Our tree-getting was an expedition of Dad on kids. Each episode was memorable in its own right, but we wondered if it was also a smoke-screen. Anticipation of Christmas Day built up as in any home, despite that tree decoration was held in abeyance. Presents too. Our mother could do anything but plumb, and we surmised she had built a secret closet, for Santa was always kind. Nothing under the tree Christmas Eve; mother lode next day. Mum moved mountains during our day in the woods. She must have been exhausted as we arrived home with our green glory, but such was masked by her exuberant happy receipt.
OUR DAY IN THE WOODS
Our day in the woods was a gift from the heart, unique and timeless, its understanding to grow over time. Dad had fairly open access within the logging environment and must have looked for elevation, for memories are always of a snow laden scene. The better to connect with stories of Grandfather’s sleigh roads in Wisconsin, as we skidded our take from Canadian timbers.2
We dallied to appreciate the grove we selected. Why was this tree tall and narrow, and that one bent? If we brushed the snow away, what was on the forest floor? How many acorns could we fairly take? Were we disturbing the forest creatures? Coming in with all the noise of childhood fun, we then fell silent, for Dad to interpret the awesome sounds of nature.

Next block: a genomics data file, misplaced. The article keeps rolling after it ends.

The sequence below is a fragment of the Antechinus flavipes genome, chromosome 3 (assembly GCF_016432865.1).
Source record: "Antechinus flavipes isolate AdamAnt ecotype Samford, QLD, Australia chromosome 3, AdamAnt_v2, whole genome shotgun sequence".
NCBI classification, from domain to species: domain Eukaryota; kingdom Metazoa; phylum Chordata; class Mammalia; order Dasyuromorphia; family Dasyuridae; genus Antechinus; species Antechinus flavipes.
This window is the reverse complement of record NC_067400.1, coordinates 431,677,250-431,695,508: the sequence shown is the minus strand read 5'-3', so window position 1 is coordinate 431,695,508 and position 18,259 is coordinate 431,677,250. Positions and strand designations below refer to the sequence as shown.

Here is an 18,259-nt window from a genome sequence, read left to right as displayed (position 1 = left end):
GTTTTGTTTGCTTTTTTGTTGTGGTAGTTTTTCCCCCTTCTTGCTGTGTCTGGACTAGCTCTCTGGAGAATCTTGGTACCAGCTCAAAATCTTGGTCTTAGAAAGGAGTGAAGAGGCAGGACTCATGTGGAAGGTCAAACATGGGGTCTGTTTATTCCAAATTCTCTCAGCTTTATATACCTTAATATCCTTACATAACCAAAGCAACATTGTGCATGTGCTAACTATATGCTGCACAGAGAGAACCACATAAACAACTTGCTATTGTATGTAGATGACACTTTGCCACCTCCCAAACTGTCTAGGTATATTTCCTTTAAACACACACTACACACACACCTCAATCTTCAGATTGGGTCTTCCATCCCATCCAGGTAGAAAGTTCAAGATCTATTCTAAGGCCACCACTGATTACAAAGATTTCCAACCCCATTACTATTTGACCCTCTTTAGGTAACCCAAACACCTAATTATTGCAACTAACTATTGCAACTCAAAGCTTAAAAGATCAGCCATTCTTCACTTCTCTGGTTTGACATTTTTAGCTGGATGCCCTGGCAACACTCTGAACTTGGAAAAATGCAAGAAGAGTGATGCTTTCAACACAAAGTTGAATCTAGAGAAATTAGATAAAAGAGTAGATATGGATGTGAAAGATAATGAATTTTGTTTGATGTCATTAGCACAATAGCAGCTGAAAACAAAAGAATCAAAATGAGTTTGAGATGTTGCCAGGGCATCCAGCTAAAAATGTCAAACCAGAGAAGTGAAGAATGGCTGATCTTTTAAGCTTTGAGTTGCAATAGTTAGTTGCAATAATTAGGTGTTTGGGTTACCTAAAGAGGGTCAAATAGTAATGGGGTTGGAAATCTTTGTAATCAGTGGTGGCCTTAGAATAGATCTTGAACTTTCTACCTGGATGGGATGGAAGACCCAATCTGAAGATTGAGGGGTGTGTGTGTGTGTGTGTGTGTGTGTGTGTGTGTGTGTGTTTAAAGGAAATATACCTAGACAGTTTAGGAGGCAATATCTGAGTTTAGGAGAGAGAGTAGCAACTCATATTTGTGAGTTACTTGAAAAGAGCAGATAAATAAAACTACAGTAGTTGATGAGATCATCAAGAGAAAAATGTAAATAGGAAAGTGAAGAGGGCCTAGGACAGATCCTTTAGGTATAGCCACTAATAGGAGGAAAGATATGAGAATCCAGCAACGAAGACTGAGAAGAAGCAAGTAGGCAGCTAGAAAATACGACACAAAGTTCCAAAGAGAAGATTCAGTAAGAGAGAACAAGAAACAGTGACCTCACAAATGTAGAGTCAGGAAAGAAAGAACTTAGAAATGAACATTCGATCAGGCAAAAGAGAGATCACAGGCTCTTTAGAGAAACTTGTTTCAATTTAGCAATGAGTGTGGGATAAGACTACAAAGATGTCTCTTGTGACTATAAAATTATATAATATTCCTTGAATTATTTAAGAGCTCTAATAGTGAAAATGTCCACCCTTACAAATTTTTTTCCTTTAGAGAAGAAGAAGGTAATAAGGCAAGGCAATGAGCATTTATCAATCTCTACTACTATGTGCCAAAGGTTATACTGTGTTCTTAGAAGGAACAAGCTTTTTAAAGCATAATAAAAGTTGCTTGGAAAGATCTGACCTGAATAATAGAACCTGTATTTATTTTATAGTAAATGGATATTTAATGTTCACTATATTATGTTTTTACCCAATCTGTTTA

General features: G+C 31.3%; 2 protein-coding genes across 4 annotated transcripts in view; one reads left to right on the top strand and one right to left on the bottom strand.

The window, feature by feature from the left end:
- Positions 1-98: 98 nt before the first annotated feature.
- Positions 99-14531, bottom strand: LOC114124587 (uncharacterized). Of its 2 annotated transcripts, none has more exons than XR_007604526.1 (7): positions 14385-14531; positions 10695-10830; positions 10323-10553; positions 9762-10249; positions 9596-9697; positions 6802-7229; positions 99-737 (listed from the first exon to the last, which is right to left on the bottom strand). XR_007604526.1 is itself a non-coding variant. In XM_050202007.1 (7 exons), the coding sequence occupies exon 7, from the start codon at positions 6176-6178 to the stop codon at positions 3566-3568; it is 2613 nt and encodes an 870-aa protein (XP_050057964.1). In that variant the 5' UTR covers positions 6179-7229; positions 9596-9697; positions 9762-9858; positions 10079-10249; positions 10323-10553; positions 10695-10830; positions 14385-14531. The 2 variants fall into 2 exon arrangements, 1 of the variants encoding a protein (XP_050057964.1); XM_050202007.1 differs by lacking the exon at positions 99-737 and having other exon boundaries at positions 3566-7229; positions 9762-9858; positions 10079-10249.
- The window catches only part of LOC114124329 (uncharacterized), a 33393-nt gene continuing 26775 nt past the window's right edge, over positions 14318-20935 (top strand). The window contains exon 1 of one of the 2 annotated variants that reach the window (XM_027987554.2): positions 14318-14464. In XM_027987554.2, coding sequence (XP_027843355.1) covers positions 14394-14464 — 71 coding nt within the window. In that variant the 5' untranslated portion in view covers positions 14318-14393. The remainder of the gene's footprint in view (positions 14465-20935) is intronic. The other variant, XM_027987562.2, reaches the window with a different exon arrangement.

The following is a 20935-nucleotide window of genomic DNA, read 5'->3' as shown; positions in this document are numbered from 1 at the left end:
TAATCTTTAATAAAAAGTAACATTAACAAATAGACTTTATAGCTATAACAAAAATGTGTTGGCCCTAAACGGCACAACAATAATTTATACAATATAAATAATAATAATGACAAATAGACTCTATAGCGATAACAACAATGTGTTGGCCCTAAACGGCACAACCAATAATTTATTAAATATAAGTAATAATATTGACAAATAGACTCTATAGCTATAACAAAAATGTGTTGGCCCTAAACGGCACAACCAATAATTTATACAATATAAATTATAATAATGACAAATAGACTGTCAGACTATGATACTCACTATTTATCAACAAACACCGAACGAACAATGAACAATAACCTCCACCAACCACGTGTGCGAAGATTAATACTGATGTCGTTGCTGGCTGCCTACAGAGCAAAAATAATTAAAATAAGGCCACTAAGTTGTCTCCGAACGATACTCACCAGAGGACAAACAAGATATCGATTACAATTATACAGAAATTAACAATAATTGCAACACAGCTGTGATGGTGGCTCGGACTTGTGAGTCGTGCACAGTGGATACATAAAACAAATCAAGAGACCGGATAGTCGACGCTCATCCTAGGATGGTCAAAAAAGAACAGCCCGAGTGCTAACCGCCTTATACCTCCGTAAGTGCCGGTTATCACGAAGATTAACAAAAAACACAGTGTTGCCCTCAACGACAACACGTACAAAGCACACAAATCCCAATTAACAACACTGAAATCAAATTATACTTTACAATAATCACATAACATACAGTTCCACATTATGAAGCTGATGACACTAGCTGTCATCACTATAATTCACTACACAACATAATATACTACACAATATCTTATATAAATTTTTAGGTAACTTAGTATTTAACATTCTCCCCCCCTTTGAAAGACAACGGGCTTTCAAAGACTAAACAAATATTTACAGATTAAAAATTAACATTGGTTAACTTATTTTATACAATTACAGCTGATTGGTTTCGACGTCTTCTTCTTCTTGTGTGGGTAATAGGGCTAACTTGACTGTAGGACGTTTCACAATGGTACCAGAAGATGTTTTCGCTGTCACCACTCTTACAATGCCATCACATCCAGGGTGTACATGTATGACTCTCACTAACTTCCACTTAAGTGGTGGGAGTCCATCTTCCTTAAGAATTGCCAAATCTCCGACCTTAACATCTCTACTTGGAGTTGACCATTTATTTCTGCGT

Then was the choosing of the tree, and its felling. We were reminded to please our Mum, in its configuration for ornamentation, as we pleased ourselves. Looking within our grove, Dad had us estimate the consequence of taking this tree, or that. How would it fall and what would it damage? He then planned the sacrifice, revealing the steps, for the best and safest land.
We shook any snow and ice off our fallen tree and inspected for nests and insects, intending to leave as much as possible in natural habitat. We cleaned up well, before leaving. While no human was likely to come upon the inevitable broken branches, and disturbed forest floor, the forest knew. Such character was expected to register behind the closed den door.
While parting, we placed an acorn in the sacrificial spot. Years later, those of us who lived the Port Renfrew adventure, received scrapbooks from Dad, entitled “Forest Regeneration”.3 The family had replanted its operation in annual tracks.
Mo and MoPops
Can one not just sense that family dynamic from the picture left, of our aging parents after a Christmas visit with great-grand girl Christine? Mum still retained much warmth in the hue of her hair. She was always boss. Regards her sweater, yes, she was an excellent knitter – and tailor too.
Now, Mum was Mary, but known as Mae. Two decades of Christmas dinners had passed since Christine’s Mum, the first grandbaby, heard those variations, and decided her grandmother was Mo. That so, and the dynamic well understood, even by babes, then her granddad must be MoPops.